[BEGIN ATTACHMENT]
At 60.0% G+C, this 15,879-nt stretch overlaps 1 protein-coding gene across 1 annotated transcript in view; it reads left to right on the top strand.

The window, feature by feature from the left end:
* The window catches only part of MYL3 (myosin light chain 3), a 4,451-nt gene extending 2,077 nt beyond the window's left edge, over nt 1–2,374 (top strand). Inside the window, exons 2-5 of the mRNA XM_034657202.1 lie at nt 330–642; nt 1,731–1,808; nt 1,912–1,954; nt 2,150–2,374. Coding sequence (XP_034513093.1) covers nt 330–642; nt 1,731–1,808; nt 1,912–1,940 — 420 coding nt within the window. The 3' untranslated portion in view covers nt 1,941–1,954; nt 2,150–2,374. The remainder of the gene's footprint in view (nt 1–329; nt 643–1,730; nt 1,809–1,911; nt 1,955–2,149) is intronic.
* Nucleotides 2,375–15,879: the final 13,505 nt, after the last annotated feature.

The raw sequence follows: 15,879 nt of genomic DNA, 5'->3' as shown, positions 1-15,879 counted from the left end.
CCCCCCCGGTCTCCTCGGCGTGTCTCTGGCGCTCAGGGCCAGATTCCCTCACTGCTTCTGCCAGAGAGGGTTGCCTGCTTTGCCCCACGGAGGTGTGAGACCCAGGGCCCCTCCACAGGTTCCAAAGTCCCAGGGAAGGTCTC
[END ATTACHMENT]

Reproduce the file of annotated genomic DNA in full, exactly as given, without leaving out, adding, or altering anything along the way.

At 60.0% G+C, this 15,879-nt stretch overlaps 1 protein-coding gene across 1 annotated transcript in view; it reads left to right on the top strand.

The window, feature by feature from the left end:
* The window catches only part of MYL3 (myosin light chain 3), a 4,451-nt gene extending 2,077 nt beyond the window's left edge, over nt 1–2,374 (top strand). Inside the window, exons 2-5 of the mRNA XM_034657202.1 lie at nt 330–642; nt 1,731–1,808; nt 1,912–1,954; nt 2,150–2,374. Coding sequence (XP_034513093.1) covers nt 330–642; nt 1,731–1,808; nt 1,912–1,940 — 420 coding nt within the window. The 3' untranslated portion in view covers nt 1,941–1,954; nt 2,150–2,374. The remainder of the gene's footprint in view (nt 1–329; nt 643–1,730; nt 1,809–1,911; nt 1,955–2,149) is intronic.
* Nucleotides 2,375–15,879: the final 13,505 nt, after the last annotated feature.

The raw sequence follows: 15,879 nt of genomic DNA, 5'->3' as shown, positions 1-15,879 counted from the left end.
CCCCCCCGGTCTCCTCGGCGTGTCTCTGGCGCTCAGGGCCAGATTCCCTCACTGCTTCTGCCAGAGAGGGTTGCCTGCTTTGCCCCACGGAGGTGTGAGACCCAGGGCCCCTCCACAGGTTCCAAAGTCCCAGGGAAGGTCTC